How to Read Italian Renaissance PaintingBook - 2010
From Library Staff
DanniOcean Aug 17, 2010
reviewed in Stratford Gazette's Shelf Life column August, 2010
From the critics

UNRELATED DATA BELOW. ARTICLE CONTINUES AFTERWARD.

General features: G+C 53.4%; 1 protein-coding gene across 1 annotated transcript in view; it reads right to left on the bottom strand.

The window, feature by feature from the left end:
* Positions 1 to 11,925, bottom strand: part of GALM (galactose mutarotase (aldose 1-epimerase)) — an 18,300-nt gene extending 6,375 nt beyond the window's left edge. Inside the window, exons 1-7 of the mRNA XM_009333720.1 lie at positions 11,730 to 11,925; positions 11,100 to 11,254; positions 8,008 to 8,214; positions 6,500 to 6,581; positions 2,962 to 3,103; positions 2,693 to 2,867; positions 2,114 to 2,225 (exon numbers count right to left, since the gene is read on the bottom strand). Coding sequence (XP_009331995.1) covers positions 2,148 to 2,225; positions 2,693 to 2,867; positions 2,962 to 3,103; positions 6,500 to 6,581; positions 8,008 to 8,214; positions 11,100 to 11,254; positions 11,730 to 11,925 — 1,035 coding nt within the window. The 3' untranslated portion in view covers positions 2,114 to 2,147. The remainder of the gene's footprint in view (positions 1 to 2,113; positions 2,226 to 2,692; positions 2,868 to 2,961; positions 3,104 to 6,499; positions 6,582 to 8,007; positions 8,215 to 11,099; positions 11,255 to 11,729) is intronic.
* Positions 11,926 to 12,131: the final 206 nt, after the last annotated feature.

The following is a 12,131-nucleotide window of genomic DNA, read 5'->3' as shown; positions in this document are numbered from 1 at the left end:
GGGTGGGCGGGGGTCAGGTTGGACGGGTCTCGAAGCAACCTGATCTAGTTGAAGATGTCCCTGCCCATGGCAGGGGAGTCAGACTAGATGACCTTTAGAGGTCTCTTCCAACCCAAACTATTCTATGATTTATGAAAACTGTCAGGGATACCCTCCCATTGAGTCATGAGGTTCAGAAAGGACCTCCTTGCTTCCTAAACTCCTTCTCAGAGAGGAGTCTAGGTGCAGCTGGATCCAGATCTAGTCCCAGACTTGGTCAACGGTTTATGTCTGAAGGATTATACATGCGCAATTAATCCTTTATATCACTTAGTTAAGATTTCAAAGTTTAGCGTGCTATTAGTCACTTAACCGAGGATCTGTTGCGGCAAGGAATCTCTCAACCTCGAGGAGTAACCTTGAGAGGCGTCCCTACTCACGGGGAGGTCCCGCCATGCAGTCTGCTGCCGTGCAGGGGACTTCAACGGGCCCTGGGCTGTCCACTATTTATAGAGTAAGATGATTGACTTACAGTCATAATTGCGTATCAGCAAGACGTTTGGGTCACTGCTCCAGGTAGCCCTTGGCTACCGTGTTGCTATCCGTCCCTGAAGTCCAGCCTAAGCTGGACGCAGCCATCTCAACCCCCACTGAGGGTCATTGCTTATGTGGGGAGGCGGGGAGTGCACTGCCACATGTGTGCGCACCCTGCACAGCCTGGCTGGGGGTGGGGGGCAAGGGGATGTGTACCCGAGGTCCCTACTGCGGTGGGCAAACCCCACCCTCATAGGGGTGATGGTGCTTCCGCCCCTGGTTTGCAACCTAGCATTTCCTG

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The Renaissance, or rebirth, of culture began in Florence in the 14th century and by the 17th century had spread to the rest of Europe. Great ruling families of Italy became patrons of artists and architects, encouraging people like Giotto, Brunelleschi, Michelangelo, Da Vinci, Botticelli, and countless others to experiment with colour, perspective, form, and light, and in time these artists sought the divine in the human figure and later in human nature. In his book How to Read Italian Renaissance Painting, author and art historian Stefano Zuffi has collected over 75 artists, reprinting their works with the aim that each one can be taken as an example of a single significant concept in the world of Renaissance art. For instance, he uses Rosso Fiorentino’s The Deposition to illustrate the idea of drama in painting, and Dominico Ghirlandaio’s The Birth of the Virgin as an example of a painting with narrative. Each of the paintings (there are over 150 works represented) has at least two pages devoted to it, with a brief description of the concept, accompanied by enlargements of specific details with further explanations. There are brief biographies of each artist, plus the author includes the date of each painting and in which gallery in the world one can find the original. An index to the themes is located in the front of the book, and an index to the artists can be found near the back. Far from being a dry treatise on the miniscule details and history of each painting, this book is very browse-able and informative without being weighty. It is recommended for anyone who is an art gallery-junkie, for those who are curious about art, or for anyone who enjoyed books like The Da Vinci Code or Marina Fiorato’s The Botticelli Secret.
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